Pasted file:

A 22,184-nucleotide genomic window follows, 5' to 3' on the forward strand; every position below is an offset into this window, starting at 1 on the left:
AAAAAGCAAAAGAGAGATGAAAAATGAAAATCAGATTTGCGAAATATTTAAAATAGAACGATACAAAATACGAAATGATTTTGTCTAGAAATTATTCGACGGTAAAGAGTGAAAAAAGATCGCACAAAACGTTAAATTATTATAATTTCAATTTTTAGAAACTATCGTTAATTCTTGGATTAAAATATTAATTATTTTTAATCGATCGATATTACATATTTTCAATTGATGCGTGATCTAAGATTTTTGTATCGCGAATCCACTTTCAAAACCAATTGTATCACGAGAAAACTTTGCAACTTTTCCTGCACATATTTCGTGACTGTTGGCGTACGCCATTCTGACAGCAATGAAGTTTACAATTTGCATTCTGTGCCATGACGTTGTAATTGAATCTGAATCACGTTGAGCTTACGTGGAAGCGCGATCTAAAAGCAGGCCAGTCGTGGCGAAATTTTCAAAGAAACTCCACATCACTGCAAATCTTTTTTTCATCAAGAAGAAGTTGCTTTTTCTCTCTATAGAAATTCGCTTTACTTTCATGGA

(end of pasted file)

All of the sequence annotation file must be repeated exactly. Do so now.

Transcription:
A 22,184-nucleotide genomic window follows, 5' to 3' on the forward strand; every position below is an offset into this window, starting at 1 on the left:
AAAAAGCAAAAGAGAGATGAAAAATGAAAATCAGATTTGCGAAATATTTAAAATAGAACGATACAAAATACGAAATGATTTTGTCTAGAAATTATTCGACGGTAAAGAGTGAAAAAAGATCGCACAAAACGTTAAATTATTATAATTTCAATTTTTAGAAACTATCGTTAATTCTTGGATTAAAATATTAATTATTTTTAATCGATCGATATTACATATTTTCAATTGATGCGTGATCTAAGATTTTTGTATCGCGAATCCACTTTCAAAACCAATTGTATCACGAGAAAACTTTGCAACTTTTCCTGCACATATTTCGTGACTGTTGGCGTACGCCATTCTGACAGCAATGAAGTTTACAATTTGCATTCTGTGCCATGACGTTGTAATTGAATCTGAATCACGTTGAGCTTACGTGGAAGCGCGATCTAAAAGCAGGCCAGTCGTGGCGAAATTTTCAAAGAAACTCCACATCACTGCAAATCTTTTTTTCATCAAGAAGAAGTTGCTTTTTCTCTCTATAGAAATTCGCTTTACTTTCATGGA